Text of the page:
Here is what the docs say:
docker run -d -p 80:80 -p 443:443 \
-v /site:/usr/share/caddy \
-v caddy_data:/data \
-v caddy_config:/config \
caddy caddy file-server --domain example.com
But when I user composerize, I get:
I know “file-server” is not a valid image name to pull, so this is definitely wrong. Lastly, I’ve no idea where to put my caddyfile. I know, it’s crazy that it’s this simple and I still don’t get it. I know.
caddy is the image,
caddy file-server --domain example.com is a command override, if you want to use the cli commands instead of a Caddyfile (not what you want here).
Your docker-compose service would look more like this:
ok, making a little bit more sense. So where does the actual caddyfile live? You’ve got “./Caddyfile” bind-mounted, but I don’t understand that syntax in this context. “./” is what I use to execute a script in my pwd.
./ in the context of
docker-compose just means “mount the
Caddyfile file from pwd to
/etc/caddy/Caddyfile in the container”. So basically, make a Caddyfile beside your
docker-compose.yml before running
docker-compose up -d
Thank you for that clarification. OK, I’m ALMOST there. Here’s what pfsense is giving me when I try to access “myhost.mydomain.com”
I can disable rebind protection but I’d rather not. Do I have something with caddy misconfigured?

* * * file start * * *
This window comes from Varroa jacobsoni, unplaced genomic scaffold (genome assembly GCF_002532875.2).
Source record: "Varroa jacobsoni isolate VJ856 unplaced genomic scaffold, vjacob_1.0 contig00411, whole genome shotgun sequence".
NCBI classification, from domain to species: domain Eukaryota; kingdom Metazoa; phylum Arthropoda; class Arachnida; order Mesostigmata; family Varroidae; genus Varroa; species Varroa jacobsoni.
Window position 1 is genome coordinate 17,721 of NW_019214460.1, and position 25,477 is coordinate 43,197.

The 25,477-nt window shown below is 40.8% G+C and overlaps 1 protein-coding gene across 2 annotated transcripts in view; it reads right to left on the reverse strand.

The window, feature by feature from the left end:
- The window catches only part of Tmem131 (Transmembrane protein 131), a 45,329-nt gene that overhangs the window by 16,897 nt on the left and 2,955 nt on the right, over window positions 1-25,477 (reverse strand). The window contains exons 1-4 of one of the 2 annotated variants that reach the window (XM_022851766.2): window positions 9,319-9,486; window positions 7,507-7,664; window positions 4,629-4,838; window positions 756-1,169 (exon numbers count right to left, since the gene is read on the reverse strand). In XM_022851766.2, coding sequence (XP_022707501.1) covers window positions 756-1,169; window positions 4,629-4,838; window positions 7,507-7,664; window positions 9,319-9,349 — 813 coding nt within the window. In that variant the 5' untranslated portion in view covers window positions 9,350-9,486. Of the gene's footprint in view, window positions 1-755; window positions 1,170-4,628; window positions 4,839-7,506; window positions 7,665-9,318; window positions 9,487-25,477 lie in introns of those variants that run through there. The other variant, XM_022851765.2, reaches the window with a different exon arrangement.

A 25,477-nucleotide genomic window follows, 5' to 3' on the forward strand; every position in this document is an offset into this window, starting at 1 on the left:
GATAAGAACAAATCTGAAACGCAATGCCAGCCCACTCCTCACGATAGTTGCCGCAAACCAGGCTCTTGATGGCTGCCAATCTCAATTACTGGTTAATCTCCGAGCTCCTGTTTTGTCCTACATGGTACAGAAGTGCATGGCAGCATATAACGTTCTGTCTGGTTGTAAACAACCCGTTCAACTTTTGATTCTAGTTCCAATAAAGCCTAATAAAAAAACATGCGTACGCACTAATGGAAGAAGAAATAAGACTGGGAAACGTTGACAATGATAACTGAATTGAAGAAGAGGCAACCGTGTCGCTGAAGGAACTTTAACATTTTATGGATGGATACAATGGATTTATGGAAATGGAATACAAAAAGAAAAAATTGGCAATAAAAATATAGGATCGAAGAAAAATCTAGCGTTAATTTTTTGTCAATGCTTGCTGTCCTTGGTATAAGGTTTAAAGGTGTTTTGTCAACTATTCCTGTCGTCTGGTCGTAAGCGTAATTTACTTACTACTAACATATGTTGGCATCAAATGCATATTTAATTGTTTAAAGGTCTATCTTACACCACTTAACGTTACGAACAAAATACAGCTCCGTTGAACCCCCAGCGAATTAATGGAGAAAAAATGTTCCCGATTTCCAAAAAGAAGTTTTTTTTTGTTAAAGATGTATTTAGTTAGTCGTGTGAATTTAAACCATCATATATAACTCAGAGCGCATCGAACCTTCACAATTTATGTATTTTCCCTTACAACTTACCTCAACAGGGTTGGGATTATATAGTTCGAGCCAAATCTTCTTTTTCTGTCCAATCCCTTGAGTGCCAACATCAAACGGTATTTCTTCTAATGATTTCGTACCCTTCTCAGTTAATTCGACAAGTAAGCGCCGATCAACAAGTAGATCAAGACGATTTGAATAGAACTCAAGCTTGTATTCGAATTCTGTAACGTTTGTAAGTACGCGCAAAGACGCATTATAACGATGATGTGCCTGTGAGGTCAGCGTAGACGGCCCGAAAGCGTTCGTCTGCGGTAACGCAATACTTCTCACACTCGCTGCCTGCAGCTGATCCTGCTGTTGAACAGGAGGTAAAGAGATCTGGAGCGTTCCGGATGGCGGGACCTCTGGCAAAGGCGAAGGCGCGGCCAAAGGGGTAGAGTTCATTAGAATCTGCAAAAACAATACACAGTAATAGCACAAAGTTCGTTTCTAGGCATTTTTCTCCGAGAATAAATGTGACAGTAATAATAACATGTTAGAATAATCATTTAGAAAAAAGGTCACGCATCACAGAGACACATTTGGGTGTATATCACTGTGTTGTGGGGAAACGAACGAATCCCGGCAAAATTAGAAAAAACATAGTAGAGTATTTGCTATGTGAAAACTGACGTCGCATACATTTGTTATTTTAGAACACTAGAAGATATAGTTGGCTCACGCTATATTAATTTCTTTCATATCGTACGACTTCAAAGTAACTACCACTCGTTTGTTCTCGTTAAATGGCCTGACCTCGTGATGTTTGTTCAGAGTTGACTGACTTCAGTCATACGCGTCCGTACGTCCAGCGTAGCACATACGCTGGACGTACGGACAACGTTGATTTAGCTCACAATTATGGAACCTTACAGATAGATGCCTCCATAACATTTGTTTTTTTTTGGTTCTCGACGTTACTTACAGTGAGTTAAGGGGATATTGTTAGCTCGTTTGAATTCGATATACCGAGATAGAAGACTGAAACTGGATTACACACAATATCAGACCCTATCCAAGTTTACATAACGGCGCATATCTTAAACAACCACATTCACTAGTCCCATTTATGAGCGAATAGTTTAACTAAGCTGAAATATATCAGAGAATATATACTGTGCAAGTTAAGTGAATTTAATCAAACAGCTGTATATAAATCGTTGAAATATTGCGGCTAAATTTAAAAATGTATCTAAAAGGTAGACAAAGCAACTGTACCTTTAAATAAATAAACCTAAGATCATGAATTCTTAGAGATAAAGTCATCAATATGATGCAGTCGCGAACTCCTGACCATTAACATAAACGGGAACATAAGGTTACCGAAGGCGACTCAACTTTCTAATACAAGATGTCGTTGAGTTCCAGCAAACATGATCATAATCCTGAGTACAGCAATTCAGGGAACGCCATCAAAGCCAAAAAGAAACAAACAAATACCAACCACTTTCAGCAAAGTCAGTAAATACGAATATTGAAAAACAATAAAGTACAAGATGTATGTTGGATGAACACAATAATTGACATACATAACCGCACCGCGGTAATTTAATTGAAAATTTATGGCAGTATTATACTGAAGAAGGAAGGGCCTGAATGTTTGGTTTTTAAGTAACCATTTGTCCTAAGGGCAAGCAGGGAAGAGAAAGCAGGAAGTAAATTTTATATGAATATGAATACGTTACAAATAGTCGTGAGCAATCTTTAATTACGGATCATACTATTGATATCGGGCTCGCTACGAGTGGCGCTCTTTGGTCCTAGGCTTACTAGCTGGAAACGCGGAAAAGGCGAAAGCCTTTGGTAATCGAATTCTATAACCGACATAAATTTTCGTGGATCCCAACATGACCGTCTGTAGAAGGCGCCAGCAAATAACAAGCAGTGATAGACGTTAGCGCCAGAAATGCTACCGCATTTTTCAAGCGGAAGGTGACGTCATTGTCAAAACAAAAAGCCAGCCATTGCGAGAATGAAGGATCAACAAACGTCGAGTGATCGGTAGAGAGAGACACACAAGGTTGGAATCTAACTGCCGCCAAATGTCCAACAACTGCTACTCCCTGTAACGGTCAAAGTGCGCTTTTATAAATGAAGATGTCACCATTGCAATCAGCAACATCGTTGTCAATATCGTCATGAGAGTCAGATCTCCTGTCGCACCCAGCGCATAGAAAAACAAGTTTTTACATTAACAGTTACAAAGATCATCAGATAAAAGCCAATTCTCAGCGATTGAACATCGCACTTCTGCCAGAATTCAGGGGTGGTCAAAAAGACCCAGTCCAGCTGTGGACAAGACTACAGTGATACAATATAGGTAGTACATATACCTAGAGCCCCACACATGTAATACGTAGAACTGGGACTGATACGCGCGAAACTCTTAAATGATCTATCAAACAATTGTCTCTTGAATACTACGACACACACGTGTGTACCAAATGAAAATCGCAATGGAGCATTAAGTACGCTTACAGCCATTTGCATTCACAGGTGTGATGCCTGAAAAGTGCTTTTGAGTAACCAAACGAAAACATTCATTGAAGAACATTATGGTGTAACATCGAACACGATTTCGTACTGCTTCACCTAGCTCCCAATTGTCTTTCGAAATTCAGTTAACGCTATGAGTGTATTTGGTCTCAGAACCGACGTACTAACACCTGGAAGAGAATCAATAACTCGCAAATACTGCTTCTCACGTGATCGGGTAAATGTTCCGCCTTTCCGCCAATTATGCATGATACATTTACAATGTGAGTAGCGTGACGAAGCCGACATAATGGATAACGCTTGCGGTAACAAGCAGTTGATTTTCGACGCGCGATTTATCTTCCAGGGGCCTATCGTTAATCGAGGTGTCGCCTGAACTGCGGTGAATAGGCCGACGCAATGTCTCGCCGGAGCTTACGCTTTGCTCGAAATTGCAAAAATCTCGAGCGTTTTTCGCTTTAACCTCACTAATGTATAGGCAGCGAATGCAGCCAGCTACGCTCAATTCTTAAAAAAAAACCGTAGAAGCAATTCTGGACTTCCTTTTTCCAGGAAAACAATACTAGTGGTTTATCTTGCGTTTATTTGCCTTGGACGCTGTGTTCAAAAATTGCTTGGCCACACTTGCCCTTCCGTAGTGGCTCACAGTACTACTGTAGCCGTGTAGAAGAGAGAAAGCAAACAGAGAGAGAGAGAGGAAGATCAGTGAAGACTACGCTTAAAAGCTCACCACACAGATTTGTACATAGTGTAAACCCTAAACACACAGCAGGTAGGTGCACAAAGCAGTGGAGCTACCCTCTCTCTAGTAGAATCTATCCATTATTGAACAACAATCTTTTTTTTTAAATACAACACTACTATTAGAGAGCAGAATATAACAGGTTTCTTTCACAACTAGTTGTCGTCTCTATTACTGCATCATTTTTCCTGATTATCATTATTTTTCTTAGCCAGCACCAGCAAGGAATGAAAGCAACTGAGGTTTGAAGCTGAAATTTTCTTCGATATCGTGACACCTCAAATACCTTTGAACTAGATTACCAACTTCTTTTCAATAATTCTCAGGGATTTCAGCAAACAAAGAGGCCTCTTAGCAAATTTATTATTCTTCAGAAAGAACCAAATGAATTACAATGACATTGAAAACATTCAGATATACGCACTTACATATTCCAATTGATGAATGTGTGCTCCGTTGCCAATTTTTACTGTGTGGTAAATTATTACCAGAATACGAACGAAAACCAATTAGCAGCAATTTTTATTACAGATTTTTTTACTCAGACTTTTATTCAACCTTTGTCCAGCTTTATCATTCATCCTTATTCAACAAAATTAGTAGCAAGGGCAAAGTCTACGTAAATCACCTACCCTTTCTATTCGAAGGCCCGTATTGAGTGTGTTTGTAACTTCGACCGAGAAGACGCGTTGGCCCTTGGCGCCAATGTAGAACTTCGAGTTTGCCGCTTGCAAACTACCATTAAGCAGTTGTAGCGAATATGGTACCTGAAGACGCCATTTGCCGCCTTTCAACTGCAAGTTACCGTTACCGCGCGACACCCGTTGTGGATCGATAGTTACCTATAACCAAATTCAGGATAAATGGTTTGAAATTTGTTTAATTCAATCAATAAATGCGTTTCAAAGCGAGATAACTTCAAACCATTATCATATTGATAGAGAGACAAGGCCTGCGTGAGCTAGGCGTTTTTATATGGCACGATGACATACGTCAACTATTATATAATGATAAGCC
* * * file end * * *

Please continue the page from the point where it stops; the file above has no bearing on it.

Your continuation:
UPDATE - - - Actually when I access “myhost.mydomain.com” it takes me to my pfsense login and not the app I specified in my Caddyfile.
Thanks for seeing me through this mate:)
What do your Caddy logs say? You can use
docker-compose logs caddy to see what’s going on.
2020/09/04 02:17:20 [ERROR] attempt 1: [test.redacted.net] Obtain: [test.redacted.net] acme: error: 429 :: POST :: https://acme-v02.api.letsencrypt.org/acme/new-order :: urn:ietf:params:acme:error:rateLimited :: Error creating new order :: too many failed authorizations recently: see https://letsencrypt.org/docs/rate-limits/, url: - retrying in 1m0s (8.379838564s/720h0m0s elapsed)...
I’m vaguely familiar with this from setting up acme on my pfsense machine. Do I just have to wait an hour or something?
There is a Failed Validation limit of 5 failures per account, per hostname, per hour. This limit is higher on our staging environment, so you can use that environment to debug connectivity problems. Exceeding the Failed Validations limit is reported with the error message
too many failed authorizations recently .